Lawyers for the chip maker claim European regulators conducted a faulty investigation into claims that Intel’s business practices harmed rival AMD.
Intel is asking a European court to overturn
a $1.33 billion fine by antitrust regulators in 2009, claiming investigators
relied on inadequate evidence and erred in their analysis.
Lawyers for Intel and the European Commission
(EC)the antitrust arm of the European Union (EU)were in Luxembourg July 3
arguing before five judges at the General Court over the fine
levied by the EC in 2009
, when regulators said that rebates given by Intel
to systems makers Hewlett-Packard, Dell, NEC and Lenovo illegally harmed
smaller rival Advanced Micro Devices and consumers.
The EC issued the fine after an eight-month
investigation, and during a time that Intel was being investigated in the
United States as well as Europe over its business practices. AMD also was suing
Intel. The allegations in the investigations and lawsuit were essentially the
samethat Intel was using rebates and similar financial incentives to convince
OEMs to limit their use of AMD processors in their systems.
European antitrust regulators said the
financial incentives hurt competition and limited product options for
consumers. Intel executives pushed back at investigations on both sides of the
Atlantic, saying that while the worlds largest chip maker competed
aggressively against AMD and others, its business practices never violated
antitrust or other laws.
According to a report
, Intel attorney Nicholas Green told the General Court
that the ECs investigation was faulty, relying on insufficient evidence and
the subjective beliefs of Intels customers.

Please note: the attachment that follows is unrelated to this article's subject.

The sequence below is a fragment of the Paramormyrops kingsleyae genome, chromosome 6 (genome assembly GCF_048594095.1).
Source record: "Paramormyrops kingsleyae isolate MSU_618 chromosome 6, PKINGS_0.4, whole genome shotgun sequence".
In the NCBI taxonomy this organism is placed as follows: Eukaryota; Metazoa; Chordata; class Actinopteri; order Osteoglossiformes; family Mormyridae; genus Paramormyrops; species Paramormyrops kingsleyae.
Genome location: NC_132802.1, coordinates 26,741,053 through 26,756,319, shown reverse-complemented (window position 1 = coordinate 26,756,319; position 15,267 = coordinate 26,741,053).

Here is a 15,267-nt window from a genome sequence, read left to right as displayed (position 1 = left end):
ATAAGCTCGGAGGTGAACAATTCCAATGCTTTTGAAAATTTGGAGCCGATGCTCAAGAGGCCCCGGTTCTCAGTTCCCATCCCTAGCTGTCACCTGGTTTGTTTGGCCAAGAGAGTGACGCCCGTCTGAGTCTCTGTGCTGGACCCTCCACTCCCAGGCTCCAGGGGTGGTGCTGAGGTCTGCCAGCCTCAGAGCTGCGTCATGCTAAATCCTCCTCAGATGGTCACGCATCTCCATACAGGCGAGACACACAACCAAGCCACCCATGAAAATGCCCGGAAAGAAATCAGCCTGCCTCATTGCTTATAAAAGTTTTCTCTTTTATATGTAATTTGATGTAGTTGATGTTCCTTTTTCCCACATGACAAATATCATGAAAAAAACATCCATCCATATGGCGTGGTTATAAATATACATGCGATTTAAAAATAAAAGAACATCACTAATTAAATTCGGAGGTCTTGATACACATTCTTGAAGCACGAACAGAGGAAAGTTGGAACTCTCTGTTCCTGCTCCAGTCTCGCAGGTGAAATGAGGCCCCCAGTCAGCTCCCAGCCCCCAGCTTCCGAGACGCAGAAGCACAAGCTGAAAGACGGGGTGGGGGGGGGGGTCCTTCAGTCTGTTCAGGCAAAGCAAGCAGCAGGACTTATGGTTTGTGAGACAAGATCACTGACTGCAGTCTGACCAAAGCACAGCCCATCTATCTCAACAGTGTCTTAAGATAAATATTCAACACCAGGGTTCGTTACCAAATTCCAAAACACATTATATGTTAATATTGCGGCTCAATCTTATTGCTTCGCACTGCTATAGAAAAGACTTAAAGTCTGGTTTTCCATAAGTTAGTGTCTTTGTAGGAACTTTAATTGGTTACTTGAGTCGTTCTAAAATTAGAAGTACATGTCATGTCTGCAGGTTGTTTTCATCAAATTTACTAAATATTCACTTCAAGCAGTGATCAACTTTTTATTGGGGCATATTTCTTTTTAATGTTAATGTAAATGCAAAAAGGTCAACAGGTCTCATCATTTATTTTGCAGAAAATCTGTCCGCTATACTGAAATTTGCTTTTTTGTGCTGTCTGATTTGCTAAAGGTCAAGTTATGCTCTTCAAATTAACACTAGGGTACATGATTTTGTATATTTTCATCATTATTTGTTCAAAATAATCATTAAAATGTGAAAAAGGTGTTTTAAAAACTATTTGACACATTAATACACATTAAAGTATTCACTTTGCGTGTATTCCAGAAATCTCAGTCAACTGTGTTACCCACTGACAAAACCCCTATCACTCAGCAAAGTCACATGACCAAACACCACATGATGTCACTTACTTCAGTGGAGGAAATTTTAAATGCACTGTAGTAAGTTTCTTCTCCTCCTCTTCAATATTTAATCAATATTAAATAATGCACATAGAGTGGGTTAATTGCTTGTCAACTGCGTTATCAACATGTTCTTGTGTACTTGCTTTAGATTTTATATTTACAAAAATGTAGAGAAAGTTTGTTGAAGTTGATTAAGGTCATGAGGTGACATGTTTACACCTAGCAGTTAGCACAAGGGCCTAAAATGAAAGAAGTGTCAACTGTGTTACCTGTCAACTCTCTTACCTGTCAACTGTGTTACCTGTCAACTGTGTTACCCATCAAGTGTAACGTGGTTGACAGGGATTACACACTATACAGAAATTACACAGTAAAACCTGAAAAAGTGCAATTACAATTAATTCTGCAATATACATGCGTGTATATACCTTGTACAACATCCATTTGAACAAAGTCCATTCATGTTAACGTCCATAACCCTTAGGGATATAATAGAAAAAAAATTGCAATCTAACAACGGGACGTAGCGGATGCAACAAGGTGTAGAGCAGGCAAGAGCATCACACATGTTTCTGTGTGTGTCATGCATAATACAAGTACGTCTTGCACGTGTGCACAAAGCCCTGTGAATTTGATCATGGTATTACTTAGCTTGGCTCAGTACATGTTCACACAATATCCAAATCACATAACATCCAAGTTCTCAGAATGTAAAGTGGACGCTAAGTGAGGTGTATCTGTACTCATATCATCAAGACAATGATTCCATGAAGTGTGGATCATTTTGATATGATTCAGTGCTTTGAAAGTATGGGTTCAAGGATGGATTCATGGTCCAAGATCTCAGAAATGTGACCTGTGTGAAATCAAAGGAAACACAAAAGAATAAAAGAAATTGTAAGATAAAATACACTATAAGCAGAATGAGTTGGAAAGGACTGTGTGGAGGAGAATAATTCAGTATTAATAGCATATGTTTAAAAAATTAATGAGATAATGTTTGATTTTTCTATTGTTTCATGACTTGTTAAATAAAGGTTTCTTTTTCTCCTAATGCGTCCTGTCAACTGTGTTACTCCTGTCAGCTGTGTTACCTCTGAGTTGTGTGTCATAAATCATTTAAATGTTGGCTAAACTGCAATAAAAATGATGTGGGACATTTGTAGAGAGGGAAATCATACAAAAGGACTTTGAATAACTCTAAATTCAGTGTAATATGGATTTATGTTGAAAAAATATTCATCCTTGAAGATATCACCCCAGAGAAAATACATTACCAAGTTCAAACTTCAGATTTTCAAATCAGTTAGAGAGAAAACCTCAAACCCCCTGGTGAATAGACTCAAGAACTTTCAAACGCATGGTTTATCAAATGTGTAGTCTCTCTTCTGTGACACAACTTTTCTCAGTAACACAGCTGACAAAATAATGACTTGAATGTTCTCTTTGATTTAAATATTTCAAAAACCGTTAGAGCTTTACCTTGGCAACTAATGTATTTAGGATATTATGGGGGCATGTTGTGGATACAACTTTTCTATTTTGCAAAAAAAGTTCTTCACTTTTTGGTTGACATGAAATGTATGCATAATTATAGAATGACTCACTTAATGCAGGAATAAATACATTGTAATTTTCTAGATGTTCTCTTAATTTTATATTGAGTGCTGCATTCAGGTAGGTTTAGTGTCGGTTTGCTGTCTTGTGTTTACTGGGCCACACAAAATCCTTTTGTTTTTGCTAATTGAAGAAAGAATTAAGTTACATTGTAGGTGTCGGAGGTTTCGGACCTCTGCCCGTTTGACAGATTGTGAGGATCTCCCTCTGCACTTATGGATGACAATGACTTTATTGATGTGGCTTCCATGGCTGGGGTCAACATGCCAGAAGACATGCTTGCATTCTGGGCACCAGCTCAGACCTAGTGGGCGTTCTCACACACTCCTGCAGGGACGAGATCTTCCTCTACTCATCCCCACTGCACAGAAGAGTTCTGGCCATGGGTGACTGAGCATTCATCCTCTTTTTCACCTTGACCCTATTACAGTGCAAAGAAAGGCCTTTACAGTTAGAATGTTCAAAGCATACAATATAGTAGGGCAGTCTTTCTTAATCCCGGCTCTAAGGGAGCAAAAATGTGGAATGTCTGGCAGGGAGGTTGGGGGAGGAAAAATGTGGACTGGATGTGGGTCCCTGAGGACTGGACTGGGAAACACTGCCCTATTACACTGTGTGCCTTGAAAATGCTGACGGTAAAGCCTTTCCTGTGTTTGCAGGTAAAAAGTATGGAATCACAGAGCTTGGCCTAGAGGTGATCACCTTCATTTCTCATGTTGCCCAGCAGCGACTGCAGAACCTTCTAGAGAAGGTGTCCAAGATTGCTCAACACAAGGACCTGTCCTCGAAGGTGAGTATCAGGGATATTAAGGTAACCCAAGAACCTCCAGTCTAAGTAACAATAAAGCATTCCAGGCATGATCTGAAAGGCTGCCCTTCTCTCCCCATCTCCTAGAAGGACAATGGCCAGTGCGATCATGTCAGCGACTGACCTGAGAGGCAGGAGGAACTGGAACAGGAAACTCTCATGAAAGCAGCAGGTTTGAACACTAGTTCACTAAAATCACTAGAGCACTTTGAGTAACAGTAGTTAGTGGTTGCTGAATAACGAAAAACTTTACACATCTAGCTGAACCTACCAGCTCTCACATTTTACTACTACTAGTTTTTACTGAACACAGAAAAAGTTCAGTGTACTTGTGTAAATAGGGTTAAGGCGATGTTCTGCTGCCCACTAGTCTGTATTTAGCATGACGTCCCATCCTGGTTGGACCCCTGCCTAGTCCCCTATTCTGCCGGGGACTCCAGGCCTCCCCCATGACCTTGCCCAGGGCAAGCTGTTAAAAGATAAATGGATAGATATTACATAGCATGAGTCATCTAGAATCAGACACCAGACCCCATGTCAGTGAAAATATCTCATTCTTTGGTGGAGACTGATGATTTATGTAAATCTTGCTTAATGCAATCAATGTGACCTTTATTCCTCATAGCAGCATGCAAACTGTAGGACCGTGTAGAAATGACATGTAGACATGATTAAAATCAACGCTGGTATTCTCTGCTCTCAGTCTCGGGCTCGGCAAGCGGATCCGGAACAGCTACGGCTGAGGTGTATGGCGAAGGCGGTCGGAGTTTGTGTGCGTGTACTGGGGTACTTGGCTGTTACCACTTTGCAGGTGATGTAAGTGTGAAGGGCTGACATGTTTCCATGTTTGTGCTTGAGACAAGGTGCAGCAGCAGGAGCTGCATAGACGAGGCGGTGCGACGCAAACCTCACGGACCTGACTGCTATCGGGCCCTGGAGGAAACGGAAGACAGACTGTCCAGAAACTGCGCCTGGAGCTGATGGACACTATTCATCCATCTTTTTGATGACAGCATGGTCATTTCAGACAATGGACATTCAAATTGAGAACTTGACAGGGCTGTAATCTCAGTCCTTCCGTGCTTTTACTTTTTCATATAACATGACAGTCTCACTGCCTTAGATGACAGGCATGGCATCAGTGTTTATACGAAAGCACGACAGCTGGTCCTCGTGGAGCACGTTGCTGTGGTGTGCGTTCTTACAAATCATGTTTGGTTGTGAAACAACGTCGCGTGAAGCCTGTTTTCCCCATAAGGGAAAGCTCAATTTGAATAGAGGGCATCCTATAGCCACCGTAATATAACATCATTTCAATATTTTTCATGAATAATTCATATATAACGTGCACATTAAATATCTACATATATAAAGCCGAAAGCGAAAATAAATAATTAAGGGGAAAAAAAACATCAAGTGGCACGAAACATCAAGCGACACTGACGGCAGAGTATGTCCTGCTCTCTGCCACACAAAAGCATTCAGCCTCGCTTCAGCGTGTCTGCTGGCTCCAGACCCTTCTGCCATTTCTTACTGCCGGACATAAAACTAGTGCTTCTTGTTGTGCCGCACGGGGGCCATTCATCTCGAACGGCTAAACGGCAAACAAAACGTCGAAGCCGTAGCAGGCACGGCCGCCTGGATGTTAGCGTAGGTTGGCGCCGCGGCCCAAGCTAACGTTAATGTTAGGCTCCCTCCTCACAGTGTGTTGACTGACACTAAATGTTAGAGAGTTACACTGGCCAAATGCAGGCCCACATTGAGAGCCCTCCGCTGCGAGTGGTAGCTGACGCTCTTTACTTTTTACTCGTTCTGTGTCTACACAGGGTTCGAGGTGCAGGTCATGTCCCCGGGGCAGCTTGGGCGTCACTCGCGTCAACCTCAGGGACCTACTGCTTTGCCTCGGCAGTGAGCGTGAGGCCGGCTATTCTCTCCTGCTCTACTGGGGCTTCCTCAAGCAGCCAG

"The quality of evidence relied on by
the Commission is profoundly inadequate, Green said. The analysis is
hopelessly and irretrievably defective. The Commission's case turns on what
customers' subjective understanding is."
EC attorney Nicholas Khan argued that the
rebates were the key to Intels illegal practices.
"These kinds of rebates can only be
intended to tie customers and put competitors in an unfavorable position,"
Khan said, according to Reuters
. Khan added that the wording in some
contracts with OEMs illustrated that "Intel carefully camouflaged its
The $1.33 billion fine drew sharp reaction in
both Europe and the United States, with some applauding the ruling as a victory
for fair competition and others saying it threatened jobs and economic growth.
Intel got a boost to its argument six months
after the fine was announced when an EU
the investigation, accusing investigators of
maladministration for failing to take notes during an interview with a Dell
executive in 2006. Intel executives said the ombudsmans report supported their
contention that ECs investigation was biased and ignored evidence that was
favorable to Intel.
The General Court is expected to rule
sometime over the next few months.
Intel over the past few years has settled
most of the investigations and lawsuits related to issues over its business
practices. In November 2009, Intel
settled their legal disputes in a 10-year agreement that included
Intel paying AMD $1.25 billion and agreeing to a list of anti-competitive
business practices that cant be used. Intel executives said that despite the
settlement, they were adamant that the companys practices were not anti-competitive.
In 2010, Intel settled with the U.S.
Federal Trade Commission
, again agreeing to a list of restrictions on its
business practices and again denying any wrongdoing in the case. In February, Intel
and the New York Attorney Generals Office
settled a lawsuit brought by
that state, with Intel agreeing to pay $6.5 million to cover some of the costs
incurred in the litigation.